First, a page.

“In the Name of the Rebellion”

Another episode focused around the extremist Saw Gerrera, this episode finds the man even closer to where we find him in “Rogue One.” Another one of the series best moments comes in a confrontation between Mon Mothma and Saw Gerrera, both fighting for the same cause but the very different methods makes the cause much less black and white, and having both of their on-screen actors reprise their roles further helps solidify “Rebels” in the bigger picture. Saw takes Ezra and Sabine on a mission to stop a highly-secured object from reaching the Empire, discovering it to be a giant kyber crystal. The audience of course knows the use as a part of powering the Death Star, but this sets Saw further down the path towards discovering the massive weapon, where we end up finding him in “Rogue One.” One of the hostages on the cargo ship mentions the planet Jehda where the weapon is first tested in “Rogue One” and where we find Saw in the film, as well as a reference to Director Krennic, the leader behind the Death Star project.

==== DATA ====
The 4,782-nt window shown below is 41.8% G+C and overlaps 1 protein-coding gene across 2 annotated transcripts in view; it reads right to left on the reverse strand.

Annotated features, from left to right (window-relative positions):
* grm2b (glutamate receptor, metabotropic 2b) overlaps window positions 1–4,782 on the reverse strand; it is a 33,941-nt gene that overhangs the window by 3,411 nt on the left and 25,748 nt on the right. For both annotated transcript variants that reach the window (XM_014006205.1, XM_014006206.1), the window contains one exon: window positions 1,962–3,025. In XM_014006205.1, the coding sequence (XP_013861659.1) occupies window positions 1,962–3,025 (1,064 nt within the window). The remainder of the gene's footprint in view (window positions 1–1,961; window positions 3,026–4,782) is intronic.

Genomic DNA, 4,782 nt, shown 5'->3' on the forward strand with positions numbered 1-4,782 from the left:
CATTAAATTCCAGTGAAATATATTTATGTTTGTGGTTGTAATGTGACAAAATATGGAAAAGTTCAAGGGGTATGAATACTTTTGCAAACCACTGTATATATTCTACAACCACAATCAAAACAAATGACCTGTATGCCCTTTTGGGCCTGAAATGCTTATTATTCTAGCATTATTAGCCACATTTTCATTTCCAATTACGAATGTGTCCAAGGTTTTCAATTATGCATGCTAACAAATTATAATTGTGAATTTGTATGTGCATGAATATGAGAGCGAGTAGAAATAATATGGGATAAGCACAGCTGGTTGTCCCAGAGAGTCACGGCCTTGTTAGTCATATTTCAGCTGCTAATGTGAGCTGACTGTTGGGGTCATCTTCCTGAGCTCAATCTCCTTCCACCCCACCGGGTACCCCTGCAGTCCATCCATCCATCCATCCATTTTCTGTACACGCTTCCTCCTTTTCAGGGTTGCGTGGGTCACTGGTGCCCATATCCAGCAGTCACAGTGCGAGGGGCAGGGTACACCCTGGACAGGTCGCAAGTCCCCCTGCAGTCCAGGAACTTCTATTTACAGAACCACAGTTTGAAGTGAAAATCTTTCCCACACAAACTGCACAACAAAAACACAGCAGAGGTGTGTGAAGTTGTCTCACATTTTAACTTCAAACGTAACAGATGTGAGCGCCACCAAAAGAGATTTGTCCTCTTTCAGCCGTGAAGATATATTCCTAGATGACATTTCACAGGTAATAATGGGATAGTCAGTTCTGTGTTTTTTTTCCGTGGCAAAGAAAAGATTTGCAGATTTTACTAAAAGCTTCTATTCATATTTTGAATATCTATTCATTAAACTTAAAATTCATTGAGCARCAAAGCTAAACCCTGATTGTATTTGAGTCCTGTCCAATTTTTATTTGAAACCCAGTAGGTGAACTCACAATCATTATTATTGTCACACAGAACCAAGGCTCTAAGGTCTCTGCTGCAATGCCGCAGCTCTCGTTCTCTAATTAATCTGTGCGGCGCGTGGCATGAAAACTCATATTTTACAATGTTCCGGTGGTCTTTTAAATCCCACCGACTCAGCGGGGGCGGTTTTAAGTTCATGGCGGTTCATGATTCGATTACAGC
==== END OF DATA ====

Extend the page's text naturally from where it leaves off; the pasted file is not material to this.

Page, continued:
“A World Between Worlds”

Probably the biggest episode in terms of connecting to the wider universe, this episode introduces us to a sort of astral plane where time is non-existent through the Force. Ezra comes upon it through a portal on Lothal, one that has deep connections to the Mortis gods from “The Clone Wars.” Ezra is able to directly impact the fate of Ahsoka in a way by pulling her from her final encounter with Vader, setting her up to where we find her in the finale. In this place, voices can be heard from many key characters in all the films, which creator Dave Filoni said he was very conscious of when developing it. Palpatine is revealed to have been manipulating Ezra to open the door and get him access to such a tremendous power, but with the help of Ahsoka, the two are able to escape and close the portal.